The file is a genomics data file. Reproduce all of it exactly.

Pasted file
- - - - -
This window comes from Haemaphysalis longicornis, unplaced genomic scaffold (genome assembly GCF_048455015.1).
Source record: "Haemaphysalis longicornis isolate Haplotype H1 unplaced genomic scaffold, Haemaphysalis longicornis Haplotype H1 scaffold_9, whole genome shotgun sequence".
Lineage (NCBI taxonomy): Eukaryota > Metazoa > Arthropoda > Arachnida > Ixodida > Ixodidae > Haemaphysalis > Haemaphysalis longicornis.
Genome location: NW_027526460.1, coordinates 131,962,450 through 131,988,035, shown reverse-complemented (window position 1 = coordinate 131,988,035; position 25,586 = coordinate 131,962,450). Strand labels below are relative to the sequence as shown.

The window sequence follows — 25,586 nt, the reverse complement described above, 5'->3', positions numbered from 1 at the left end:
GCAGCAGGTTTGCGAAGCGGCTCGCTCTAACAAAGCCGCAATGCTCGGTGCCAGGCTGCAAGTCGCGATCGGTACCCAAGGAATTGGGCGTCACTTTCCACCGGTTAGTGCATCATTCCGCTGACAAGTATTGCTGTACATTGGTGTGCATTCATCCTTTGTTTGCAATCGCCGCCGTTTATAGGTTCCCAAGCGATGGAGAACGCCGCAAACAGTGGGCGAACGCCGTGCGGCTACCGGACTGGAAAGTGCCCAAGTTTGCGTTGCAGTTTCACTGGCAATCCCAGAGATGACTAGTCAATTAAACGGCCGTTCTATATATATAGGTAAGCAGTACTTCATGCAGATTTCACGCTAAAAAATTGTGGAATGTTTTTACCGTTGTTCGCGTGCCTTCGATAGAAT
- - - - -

This window comes from Haemaphysalis longicornis, unplaced genomic scaffold (genome assembly GCF_048455015.1).
Source record: "Haemaphysalis longicornis isolate Haplotype H1 unplaced genomic scaffold, Haemaphysalis longicornis Haplotype H1 scaffold_9, whole genome shotgun sequence".
Lineage (NCBI taxonomy): Eukaryota > Metazoa > Arthropoda > Arachnida > Ixodida > Ixodidae > Haemaphysalis > Haemaphysalis longicornis.
Genome location: NW_027526460.1, coordinates 131,962,450 through 131,988,035, shown reverse-complemented (window position 1 = coordinate 131,988,035; position 25,586 = coordinate 131,962,450). Strand labels below are relative to the sequence as shown.

The window sequence follows — 25,586 nt, the reverse complement described above, 5'->3', positions numbered from 1 at the left end:
GCAGCAGGTTTGCGAAGCGGCTCGCTCTAACAAAGCCGCAATGCTCGGTGCCAGGCTGCAAGTCGCGATCGGTACCCAAGGAATTGGGCGTCACTTTCCACCGGTTAGTGCATCATTCCGCTGACAAGTATTGCTGTACATTGGTGTGCATTCATCCTTTGTTTGCAATCGCCGCCGTTTATAGGTTCCCAAGCGATGGAGAACGCCGCAAACAGTGGGCGAACGCCGTGCGGCTACCGGACTGGAAAGTGCCCAAGTTTGCGTTGCAGTTTCACTGGCAATCCCAGAGATGACTAGTCAATTAAACGGCCGTTCTATATATATAGGTAAGCAGTACTTCATGCAGATTTCACGCTAAAAAATTGTGGAATGTTTTTACCGTTGTTCGCGTGCCTTCGATAGAAT